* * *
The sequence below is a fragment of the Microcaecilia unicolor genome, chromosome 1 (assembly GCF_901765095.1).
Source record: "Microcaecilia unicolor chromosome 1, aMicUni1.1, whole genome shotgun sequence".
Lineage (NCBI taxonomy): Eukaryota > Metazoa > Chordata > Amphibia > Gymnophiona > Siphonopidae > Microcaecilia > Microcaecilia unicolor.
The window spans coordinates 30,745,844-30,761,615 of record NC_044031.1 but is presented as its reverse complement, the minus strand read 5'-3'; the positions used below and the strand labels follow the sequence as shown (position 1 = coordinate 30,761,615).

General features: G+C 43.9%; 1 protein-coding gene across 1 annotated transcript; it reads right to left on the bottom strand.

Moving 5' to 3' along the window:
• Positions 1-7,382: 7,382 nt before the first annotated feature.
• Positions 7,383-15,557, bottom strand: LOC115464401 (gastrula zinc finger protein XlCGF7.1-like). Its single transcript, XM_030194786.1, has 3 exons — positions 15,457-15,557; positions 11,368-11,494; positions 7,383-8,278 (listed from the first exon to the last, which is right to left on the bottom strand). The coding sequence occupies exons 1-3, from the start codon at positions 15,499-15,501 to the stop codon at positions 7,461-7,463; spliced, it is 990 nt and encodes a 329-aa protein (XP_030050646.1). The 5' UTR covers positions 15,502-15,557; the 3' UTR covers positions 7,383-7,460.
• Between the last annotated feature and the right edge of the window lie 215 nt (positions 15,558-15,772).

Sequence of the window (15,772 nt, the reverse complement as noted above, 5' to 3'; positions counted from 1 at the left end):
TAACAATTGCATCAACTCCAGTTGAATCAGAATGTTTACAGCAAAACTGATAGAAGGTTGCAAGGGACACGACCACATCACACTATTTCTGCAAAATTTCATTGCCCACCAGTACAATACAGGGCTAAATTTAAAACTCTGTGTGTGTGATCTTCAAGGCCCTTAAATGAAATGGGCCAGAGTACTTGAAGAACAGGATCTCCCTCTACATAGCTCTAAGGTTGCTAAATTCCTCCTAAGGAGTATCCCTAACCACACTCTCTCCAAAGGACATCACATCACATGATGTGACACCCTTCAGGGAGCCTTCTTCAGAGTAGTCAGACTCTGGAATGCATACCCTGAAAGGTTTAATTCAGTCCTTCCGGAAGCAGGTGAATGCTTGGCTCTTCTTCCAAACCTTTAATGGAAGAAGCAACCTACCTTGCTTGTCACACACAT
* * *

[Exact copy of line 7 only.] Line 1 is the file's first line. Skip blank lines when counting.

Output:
• Positions 1-7,382: 7,382 nt before the first annotated feature.